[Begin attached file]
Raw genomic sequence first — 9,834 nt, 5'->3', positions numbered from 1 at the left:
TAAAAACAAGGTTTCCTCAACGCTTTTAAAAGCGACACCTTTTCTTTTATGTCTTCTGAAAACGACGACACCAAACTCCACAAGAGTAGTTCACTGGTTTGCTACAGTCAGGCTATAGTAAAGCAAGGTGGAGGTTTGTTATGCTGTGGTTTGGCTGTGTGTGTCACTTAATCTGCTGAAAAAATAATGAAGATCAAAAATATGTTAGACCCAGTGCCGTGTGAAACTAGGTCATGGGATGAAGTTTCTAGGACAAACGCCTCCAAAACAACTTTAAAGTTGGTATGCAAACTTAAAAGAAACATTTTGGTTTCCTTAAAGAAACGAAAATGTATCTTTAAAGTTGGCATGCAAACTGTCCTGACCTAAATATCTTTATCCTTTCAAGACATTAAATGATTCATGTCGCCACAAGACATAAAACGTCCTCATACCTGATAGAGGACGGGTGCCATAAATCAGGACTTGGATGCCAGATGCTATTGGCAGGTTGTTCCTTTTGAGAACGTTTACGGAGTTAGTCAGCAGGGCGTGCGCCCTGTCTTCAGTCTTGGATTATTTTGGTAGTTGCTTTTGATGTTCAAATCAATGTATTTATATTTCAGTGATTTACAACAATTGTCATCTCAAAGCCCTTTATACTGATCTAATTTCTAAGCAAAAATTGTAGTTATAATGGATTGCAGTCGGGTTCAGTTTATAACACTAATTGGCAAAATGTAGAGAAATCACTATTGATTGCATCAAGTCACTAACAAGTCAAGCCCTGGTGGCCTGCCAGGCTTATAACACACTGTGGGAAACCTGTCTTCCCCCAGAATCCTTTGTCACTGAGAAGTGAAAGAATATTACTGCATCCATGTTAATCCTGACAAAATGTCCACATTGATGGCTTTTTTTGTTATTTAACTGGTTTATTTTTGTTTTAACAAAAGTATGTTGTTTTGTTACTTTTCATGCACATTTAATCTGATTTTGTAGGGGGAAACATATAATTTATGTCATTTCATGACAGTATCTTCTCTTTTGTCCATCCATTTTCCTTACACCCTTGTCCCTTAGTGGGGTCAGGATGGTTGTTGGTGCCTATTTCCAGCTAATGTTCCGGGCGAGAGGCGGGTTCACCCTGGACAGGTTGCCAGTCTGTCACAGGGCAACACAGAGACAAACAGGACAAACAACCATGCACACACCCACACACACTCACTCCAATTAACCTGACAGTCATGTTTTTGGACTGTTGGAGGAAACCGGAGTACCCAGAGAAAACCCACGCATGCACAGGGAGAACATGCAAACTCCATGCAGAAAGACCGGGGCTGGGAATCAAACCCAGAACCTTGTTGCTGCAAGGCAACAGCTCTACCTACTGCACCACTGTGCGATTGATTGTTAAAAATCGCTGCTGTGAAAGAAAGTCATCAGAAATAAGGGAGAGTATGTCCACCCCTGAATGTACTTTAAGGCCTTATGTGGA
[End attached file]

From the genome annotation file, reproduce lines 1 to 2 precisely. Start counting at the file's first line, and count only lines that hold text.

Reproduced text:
Raw genomic sequence first — 9,834 nt, 5'->3', positions numbered from 1 at the left:
TAAAAACAAGGTTTCCTCAACGCTTTTAAAAGCGACACCTTTTCTTTTATGTCTTCTGAAAACGACGACACCAAACTCCACAAGAGTAGTTCACTGGTTTGCTACAGTCAGGCTATAGTAAAGCAAGGTGGAGGTTTGTTATGCTGTGGTTTGGCTGTGTGTGTCACTTAATCTGCTGAAAAAATAATGAAGATCAAAAATATGTTAGACCCAGTGCCGTGTGAAACTAGGTCATGGGATGAAGTTTCTAGGACAAACGCCTCCAAAACAACTTTAAAGTTGGTATGCAAACTTAAAAGAAACATTTTGGTTTCCTTAAAGAAACGAAAATGTATCTTTAAAGTTGGCATGCAAACTGTCCTGACCTAAATATCTTTATCCTTTCAAGACATTAAATGATTCATGTCGCCACAAGACATAAAACGTCCTCATACCTGATAGAGGACGGGTGCCATAAATCAGGACTTGGATGCCAGATGCTATTGGCAGGTTGTTCCTTTTGAGAACGTTTACGGAGTTAGTCAGCAGGGCGTGCGCCCTGTCTTCAGTCTTGGATTATTTTGGTAGTTGCTTTTGATGTTCAAATCAATGTATTTATATTTCAGTGATTTACAACAATTGTCATCTCAAAGCCCTTTATACTGATCTAATTTCTAAGCAAAAATTGTAGTTATAATGGATTGCAGTCGGGTTCAGTTTATAACACTAATTGGCAAAATGTAGAGAAATCACTATTGATTGCATCAAGTCACTAACAAGTCAAGCCCTGGTGGCCTGCCAGGCTTATAACACACTGTGGGAAACCTGTCTTCCCCCAGAATCCTTTGTCACTGAGAAGTGAAAGAATATTACTGCATCCATGTTAATCCTGACAAAATGTCCACATTGATGGCTTTTTTTGTTATTTAACTGGTTTATTTTTGTTTTAACAAAAGTATGTTGTTTTGTTACTTTTCATGCACATTTAATCTGATTTTGTAGGGGGAAACATATAATTTATGTCATTTCATGACAGTATCTTCTCTTTTGTCCATCCATTTTCCTTACACCCTTGTCCCTTAGTGGGGTCAGGATGGTTGTTGGTGCCTATTTCCAGCTAATGTTCCGGGCGAGAGGCGGGTTCACCCTGGACAGGTTGCCAGTCTGTCACAGGGCAACACAGAGACAAACAGGACAAACAACCATGCACACACCCACACACACTCACTCCAATTAACCTGACAGTCATGTTTTTGGACTGTTGGAGGAAACCGGAGTACCCAGAGAAAACCCACGCATGCACAGGGAGAACATGCAAACTCCATGCAGAAAGACCGGGGCTGGGAATCAAACCCAGAACCTTGTTGCTGCAAGGCAACAGCTCTACCTACTGCACCACTGTGCGATTGATTGTTAAAAATCGCTGCTGTGAAAGAAAGTCATCAGAAATAAGGGAGAGTATGTCCACCCCTGAATGTACTTTAAGGCCTTATGTGGA